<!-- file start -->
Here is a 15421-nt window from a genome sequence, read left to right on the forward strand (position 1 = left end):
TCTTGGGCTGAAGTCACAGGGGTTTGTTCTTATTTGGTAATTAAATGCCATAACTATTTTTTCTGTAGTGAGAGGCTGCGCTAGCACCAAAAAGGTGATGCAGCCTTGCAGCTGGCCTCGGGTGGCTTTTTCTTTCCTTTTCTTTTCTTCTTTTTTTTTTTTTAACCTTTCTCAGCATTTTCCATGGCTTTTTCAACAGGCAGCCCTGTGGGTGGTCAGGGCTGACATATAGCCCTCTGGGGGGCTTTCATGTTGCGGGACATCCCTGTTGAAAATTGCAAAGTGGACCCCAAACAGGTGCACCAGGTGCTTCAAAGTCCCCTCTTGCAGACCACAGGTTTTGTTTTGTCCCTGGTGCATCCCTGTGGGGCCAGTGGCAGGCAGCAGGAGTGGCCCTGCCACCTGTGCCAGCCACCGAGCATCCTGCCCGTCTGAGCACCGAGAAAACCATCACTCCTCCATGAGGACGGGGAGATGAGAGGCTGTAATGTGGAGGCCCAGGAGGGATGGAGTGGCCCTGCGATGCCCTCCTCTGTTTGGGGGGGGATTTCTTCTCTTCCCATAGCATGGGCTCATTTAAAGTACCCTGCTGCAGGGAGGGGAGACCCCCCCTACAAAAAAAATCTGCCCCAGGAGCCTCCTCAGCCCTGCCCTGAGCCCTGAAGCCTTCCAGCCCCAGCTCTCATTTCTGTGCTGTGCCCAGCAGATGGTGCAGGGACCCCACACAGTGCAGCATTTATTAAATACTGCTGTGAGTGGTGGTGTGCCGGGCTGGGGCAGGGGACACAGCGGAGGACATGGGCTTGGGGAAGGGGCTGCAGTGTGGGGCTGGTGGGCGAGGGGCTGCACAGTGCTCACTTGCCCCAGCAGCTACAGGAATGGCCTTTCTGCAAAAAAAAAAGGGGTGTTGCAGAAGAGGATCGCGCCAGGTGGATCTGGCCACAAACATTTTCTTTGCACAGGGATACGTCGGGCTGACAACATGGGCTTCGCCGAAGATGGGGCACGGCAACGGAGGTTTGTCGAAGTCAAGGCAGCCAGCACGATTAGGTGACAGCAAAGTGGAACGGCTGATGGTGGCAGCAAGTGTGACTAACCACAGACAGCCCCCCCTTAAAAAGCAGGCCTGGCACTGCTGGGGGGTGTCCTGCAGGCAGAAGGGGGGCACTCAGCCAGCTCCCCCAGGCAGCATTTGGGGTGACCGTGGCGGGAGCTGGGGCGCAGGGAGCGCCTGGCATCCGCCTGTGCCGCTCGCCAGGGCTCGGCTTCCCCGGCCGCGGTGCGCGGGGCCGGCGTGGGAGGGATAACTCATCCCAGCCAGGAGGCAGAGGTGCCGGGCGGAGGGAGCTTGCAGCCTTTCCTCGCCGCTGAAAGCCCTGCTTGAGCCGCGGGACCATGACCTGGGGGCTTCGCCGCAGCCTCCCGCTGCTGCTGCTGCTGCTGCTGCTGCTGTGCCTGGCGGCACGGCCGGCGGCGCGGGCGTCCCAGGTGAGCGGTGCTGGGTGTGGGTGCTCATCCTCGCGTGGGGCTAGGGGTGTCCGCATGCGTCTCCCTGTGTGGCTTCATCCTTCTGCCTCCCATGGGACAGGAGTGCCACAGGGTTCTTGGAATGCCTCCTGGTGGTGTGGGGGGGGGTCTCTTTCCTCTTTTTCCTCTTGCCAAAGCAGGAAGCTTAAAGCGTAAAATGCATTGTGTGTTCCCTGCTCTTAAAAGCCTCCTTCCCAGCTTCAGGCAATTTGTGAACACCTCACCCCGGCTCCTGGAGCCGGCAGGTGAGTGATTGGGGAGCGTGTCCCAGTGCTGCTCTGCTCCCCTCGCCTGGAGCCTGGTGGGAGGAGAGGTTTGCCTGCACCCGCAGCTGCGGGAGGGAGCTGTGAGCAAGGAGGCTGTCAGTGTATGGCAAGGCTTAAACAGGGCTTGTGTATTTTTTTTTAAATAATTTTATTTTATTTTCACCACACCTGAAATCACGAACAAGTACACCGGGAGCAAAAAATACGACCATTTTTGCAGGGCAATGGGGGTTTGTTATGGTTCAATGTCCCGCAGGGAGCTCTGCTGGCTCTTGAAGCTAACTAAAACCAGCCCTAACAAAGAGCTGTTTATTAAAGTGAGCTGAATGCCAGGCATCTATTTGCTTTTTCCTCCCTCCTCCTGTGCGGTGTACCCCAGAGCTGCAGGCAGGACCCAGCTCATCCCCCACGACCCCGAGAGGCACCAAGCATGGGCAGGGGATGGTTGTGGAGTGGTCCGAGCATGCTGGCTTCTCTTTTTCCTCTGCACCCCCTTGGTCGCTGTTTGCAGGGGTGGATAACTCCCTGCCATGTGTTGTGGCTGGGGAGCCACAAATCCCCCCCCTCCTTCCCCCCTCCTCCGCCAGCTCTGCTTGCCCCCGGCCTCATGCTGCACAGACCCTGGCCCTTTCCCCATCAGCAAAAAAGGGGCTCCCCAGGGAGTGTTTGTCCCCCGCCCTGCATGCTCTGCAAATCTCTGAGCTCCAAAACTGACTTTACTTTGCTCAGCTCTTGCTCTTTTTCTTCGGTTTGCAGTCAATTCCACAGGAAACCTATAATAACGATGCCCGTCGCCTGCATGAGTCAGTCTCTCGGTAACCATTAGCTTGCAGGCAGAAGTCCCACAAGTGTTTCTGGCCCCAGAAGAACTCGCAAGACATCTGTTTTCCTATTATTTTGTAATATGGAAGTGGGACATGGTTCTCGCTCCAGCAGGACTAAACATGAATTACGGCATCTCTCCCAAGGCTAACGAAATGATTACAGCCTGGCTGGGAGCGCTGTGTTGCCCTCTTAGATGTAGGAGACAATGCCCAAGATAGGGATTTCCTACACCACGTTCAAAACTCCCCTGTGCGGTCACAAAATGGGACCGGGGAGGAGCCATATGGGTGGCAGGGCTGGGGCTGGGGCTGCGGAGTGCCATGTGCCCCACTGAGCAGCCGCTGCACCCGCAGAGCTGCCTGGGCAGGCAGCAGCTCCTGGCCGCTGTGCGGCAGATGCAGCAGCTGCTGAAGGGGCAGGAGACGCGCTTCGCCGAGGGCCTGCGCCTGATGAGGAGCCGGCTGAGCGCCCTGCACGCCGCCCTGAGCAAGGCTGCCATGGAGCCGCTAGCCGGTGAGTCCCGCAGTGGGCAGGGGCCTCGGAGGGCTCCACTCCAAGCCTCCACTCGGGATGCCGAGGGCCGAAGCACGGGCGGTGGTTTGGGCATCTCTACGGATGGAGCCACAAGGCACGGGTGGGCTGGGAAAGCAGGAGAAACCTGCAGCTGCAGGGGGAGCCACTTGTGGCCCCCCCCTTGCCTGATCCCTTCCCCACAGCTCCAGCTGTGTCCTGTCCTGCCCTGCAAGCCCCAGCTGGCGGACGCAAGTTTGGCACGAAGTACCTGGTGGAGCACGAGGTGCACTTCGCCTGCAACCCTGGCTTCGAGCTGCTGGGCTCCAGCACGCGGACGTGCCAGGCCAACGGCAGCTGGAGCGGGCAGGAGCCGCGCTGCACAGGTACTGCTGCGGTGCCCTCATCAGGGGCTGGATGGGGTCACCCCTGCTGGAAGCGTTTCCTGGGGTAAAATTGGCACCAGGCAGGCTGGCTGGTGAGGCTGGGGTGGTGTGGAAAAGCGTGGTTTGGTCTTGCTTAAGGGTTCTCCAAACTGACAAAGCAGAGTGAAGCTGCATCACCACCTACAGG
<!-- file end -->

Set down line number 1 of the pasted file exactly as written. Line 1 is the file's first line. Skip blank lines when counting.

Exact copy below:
Here is a 15421-nt window from a genome sequence, read left to right on the forward strand (position 1 = left end):